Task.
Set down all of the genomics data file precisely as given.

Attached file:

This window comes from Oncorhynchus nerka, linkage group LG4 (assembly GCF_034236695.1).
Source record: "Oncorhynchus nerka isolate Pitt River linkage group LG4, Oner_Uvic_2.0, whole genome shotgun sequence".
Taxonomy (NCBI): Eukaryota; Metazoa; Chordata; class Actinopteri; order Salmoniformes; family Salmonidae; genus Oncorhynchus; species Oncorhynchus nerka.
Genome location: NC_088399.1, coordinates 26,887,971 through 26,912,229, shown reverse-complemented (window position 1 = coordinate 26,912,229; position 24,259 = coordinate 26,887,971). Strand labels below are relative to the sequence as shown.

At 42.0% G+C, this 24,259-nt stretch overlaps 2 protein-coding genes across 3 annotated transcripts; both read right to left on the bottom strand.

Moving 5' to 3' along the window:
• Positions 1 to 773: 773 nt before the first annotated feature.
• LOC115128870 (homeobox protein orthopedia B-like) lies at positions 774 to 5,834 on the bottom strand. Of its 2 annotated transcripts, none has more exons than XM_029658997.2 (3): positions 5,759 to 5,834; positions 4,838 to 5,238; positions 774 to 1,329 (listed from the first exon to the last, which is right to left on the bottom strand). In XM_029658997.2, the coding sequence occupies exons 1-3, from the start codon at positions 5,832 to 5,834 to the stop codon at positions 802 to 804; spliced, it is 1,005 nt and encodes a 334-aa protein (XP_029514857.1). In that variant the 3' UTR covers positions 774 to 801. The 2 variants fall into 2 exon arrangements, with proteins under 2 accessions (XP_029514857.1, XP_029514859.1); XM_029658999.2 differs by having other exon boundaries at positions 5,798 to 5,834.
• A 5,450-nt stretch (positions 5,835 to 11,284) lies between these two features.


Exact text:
This window comes from Oncorhynchus nerka, linkage group LG4 (assembly GCF_034236695.1).
Source record: "Oncorhynchus nerka isolate Pitt River linkage group LG4, Oner_Uvic_2.0, whole genome shotgun sequence".
Taxonomy (NCBI): Eukaryota; Metazoa; Chordata; class Actinopteri; order Salmoniformes; family Salmonidae; genus Oncorhynchus; species Oncorhynchus nerka.
Genome location: NC_088399.1, coordinates 26,887,971 through 26,912,229, shown reverse-complemented (window position 1 = coordinate 26,912,229; position 24,259 = coordinate 26,887,971). Strand labels below are relative to the sequence as shown.

At 42.0% G+C, this 24,259-nt stretch overlaps 2 protein-coding genes across 3 annotated transcripts; both read right to left on the bottom strand.

Moving 5' to 3' along the window:
• Positions 1 to 773: 773 nt before the first annotated feature.
• LOC115128870 (homeobox protein orthopedia B-like) lies at positions 774 to 5,834 on the bottom strand. Of its 2 annotated transcripts, none has more exons than XM_029658997.2 (3): positions 5,759 to 5,834; positions 4,838 to 5,238; positions 774 to 1,329 (listed from the first exon to the last, which is right to left on the bottom strand). In XM_029658997.2, the coding sequence occupies exons 1-3, from the start codon at positions 5,832 to 5,834 to the stop codon at positions 802 to 804; spliced, it is 1,005 nt and encodes a 334-aa protein (XP_029514857.1). In that variant the 3' UTR covers positions 774 to 801. The 2 variants fall into 2 exon arrangements, with proteins under 2 accessions (XP_029514857.1, XP_029514859.1); XM_029658999.2 differs by having other exon boundaries at positions 5,798 to 5,834.
• A 5,450-nt stretch (positions 5,835 to 11,284) lies between these two features.